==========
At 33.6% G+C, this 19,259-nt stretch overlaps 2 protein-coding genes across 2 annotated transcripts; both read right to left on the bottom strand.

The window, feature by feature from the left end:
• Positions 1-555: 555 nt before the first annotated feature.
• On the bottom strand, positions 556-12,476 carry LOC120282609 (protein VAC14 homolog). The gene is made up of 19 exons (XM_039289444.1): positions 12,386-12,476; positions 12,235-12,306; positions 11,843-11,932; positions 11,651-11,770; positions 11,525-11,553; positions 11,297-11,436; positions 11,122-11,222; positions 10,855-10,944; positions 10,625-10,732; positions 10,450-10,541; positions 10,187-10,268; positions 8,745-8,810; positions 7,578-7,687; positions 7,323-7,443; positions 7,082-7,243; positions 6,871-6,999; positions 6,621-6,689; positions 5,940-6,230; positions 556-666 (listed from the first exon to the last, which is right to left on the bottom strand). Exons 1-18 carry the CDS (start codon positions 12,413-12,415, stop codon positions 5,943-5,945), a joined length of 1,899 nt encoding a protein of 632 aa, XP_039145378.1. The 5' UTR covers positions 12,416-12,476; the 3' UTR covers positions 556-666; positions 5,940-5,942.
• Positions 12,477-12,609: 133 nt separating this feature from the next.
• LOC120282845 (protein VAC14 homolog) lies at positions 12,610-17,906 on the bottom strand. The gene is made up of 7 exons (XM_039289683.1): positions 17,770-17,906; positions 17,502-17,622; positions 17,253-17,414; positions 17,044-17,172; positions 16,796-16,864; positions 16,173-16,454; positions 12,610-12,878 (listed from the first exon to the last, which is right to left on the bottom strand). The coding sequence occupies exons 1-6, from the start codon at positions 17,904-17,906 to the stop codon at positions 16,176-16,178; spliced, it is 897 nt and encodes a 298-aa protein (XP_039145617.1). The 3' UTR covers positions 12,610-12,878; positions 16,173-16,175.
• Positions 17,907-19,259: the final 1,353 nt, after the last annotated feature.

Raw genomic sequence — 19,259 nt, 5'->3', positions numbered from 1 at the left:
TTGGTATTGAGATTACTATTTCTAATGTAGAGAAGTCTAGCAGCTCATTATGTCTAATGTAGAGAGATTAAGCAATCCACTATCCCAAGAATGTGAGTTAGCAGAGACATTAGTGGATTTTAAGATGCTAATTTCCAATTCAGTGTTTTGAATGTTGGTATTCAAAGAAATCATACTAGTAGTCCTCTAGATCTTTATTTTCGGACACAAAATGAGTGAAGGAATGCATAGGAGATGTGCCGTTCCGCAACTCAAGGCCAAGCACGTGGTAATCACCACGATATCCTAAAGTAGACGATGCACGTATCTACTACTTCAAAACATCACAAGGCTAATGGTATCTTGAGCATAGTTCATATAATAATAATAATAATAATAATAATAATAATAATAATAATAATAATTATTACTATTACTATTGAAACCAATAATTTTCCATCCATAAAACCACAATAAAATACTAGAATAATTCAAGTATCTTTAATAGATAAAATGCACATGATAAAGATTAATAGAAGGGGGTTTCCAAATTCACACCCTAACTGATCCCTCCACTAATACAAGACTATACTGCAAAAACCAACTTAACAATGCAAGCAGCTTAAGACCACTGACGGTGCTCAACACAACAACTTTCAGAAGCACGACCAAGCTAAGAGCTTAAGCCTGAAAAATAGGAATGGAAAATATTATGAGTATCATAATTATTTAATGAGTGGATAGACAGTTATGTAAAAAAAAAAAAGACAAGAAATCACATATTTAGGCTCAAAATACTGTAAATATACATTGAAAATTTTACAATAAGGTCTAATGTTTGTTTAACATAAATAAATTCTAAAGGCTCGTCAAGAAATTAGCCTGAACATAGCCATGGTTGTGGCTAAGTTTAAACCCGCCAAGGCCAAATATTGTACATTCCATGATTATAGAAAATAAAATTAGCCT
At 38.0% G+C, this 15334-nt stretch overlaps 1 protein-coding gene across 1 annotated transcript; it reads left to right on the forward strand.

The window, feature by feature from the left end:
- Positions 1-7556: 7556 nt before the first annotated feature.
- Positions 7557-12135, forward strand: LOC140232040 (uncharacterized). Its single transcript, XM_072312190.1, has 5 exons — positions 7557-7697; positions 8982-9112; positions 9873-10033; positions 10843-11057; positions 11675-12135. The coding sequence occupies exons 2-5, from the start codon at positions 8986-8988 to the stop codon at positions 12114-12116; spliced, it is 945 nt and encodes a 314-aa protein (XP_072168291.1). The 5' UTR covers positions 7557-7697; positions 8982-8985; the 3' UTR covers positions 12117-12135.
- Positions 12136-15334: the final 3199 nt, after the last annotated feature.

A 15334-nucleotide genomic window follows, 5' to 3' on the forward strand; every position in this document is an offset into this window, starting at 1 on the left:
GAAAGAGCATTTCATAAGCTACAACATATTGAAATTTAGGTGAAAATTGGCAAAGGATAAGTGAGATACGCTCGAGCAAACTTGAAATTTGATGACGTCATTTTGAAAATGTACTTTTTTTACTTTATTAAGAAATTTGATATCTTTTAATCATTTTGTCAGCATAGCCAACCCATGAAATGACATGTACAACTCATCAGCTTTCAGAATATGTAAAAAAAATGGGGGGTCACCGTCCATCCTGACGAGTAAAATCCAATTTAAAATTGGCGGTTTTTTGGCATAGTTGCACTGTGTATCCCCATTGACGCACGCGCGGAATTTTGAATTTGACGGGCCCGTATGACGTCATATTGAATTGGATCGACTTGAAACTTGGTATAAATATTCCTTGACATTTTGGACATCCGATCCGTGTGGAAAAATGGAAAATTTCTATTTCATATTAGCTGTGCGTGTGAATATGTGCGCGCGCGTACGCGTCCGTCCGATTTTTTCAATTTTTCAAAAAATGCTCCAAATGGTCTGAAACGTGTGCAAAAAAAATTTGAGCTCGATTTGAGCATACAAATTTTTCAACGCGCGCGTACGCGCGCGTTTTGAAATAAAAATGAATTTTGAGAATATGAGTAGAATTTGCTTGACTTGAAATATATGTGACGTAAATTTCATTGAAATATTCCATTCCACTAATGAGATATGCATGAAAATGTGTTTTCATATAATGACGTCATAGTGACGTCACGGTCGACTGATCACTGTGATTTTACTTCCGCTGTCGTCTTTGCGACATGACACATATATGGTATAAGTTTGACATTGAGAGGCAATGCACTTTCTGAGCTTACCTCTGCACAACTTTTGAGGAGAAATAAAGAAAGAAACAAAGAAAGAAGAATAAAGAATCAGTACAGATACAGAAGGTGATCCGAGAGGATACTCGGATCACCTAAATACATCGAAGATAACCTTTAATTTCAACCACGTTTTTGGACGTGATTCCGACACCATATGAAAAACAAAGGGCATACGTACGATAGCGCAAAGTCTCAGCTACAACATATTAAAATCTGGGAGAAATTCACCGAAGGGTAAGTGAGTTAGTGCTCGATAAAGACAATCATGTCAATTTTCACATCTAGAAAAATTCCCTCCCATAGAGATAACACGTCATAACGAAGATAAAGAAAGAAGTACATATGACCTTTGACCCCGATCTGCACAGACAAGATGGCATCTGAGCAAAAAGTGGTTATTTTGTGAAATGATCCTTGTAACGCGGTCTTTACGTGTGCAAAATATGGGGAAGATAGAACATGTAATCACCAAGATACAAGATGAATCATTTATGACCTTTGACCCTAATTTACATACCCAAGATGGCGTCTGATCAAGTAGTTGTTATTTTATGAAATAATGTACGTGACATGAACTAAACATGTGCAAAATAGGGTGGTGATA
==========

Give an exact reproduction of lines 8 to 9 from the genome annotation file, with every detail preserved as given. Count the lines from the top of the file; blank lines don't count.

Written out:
Raw genomic sequence — 19,259 nt, 5'->3', positions numbered from 1 at the left:
TTGGTATTGAGATTACTATTTCTAATGTAGAGAAGTCTAGCAGCTCATTATGTCTAATGTAGAGAGATTAAGCAATCCACTATCCCAAGAATGTGAGTTAGCAGAGACATTAGTGGATTTTAAGATGCTAATTTCCAATTCAGTGTTTTGAATGTTGGTATTCAAAGAAATCATACTAGTAGTCCTCTAGATCTTTATTTTCGGACACAAAATGAGTGAAGGAATGCATAGGAGATGTGCCGTTCCGCAACTCAAGGCCAAGCACGTGGTAATCACCACGATATCCTAAAGTAGACGATGCACGTATCTACTACTTCAAAACATCACAAGGCTAATGGTATCTTGAGCATAGTTCATATAATAATAATAATAATAATAATAATAATAATAATAATAATAATAATTATTACTATTACTATTGAAACCAATAATTTTCCATCCATAAAACCACAATAAAATACTAGAATAATTCAAGTATCTTTAATAGATAAAATGCACATGATAAAGATTAATAGAAGGGGGTTTCCAAATTCACACCCTAACTGATCCCTCCACTAATACAAGACTATACTGCAAAAACCAACTTAACAATGCAAGCAGCTTAAGACCACTGACGGTGCTCAACACAACAACTTTCAGAAGCACGACCAAGCTAAGAGCTTAAGCCTGAAAAATAGGAATGGAAAATATTATGAGTATCATAATTATTTAATGAGTGGATAGACAGTTATGTAAAAAAAAAAAAGACAAGAAATCACATATTTAGGCTCAAAATACTGTAAATATACATTGAAAATTTTACAATAAGGTCTAATGTTTGTTTAACATAAATAAATTCTAAAGGCTCGTCAAGAAATTAGCCTGAACATAGCCATGGTTGTGGCTAAGTTTAAACCCGCCAAGGCCAAATATTGTACATTCCATGATTATAGAAAATAAAATTAGCCT